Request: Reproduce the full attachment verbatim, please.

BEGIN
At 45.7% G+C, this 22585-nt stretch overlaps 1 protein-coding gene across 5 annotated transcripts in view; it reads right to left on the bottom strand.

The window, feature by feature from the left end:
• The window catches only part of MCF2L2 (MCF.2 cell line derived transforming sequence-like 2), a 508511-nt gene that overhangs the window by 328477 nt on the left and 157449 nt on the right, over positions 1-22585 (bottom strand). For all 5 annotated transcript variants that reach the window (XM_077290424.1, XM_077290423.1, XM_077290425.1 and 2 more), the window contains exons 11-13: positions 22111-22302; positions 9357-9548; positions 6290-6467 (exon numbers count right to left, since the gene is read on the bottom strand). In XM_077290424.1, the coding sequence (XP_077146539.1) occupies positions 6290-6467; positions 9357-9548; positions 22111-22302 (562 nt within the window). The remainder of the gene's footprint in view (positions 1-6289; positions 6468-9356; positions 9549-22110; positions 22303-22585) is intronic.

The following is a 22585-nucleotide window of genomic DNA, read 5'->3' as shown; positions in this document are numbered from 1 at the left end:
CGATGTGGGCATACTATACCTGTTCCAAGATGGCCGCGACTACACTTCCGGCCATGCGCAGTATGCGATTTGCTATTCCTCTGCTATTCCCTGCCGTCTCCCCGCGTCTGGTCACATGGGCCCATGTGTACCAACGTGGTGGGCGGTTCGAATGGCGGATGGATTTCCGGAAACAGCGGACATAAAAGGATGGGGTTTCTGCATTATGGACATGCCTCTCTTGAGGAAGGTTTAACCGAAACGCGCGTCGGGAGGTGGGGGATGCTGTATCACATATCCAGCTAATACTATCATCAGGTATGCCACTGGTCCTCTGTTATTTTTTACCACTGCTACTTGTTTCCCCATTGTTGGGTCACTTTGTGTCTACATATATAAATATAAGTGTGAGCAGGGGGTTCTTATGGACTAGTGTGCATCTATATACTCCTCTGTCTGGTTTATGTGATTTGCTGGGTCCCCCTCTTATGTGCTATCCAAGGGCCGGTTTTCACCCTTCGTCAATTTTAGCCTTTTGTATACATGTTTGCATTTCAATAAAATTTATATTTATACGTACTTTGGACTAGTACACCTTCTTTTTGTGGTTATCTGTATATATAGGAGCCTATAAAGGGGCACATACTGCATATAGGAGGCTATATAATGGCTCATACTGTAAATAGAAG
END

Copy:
At 45.7% G+C, this 22585-nt stretch overlaps 1 protein-coding gene across 5 annotated transcripts in view; it reads right to left on the bottom strand.

The window, feature by feature from the left end:
• The window catches only part of MCF2L2 (MCF.2 cell line derived transforming sequence-like 2), a 508511-nt gene that overhangs the window by 328477 nt on the left and 157449 nt on the right, over positions 1-22585 (bottom strand). For all 5 annotated transcript variants that reach the window (XM_077290424.1, XM_077290423.1, XM_077290425.1 and 2 more), the window contains exons 11-13: positions 22111-22302; positions 9357-9548; positions 6290-6467 (exon numbers count right to left, since the gene is read on the bottom strand). In XM_077290424.1, the coding sequence (XP_077146539.1) occupies positions 6290-6467; positions 9357-9548; positions 22111-22302 (562 nt within the window). The remainder of the gene's footprint in view (positions 1-6289; positions 6468-9356; positions 9549-22110; positions 22303-22585) is intronic.

The following is a 22585-nucleotide window of genomic DNA, read 5'->3' as shown; positions in this document are numbered from 1 at the left end:
CGATGTGGGCATACTATACCTGTTCCAAGATGGCCGCGACTACACTTCCGGCCATGCGCAGTATGCGATTTGCTATTCCTCTGCTATTCCCTGCCGTCTCCCCGCGTCTGGTCACATGGGCCCATGTGTACCAACGTGGTGGGCGGTTCGAATGGCGGATGGATTTCCGGAAACAGCGGACATAAAAGGATGGGGTTTCTGCATTATGGACATGCCTCTCTTGAGGAAGGTTTAACCGAAACGCGCGTCGGGAGGTGGGGGATGCTGTATCACATATCCAGCTAATACTATCATCAGGTATGCCACTGGTCCTCTGTTATTTTTTACCACTGCTACTTGTTTCCCCATTGTTGGGTCACTTTGTGTCTACATATATAAATATAAGTGTGAGCAGGGGGTTCTTATGGACTAGTGTGCATCTATATACTCCTCTGTCTGGTTTATGTGATTTGCTGGGTCCCCCTCTTATGTGCTATCCAAGGGCCGGTTTTCACCCTTCGTCAATTTTAGCCTTTTGTATACATGTTTGCATTTCAATAAAATTTATATTTATACGTACTTTGGACTAGTACACCTTCTTTTTGTGGTTATCTGTATATATAGGAGCCTATAAAGGGGCACATACTGCATATAGGAGGCTATATAATGGCTCATACTGTAAATAGAAG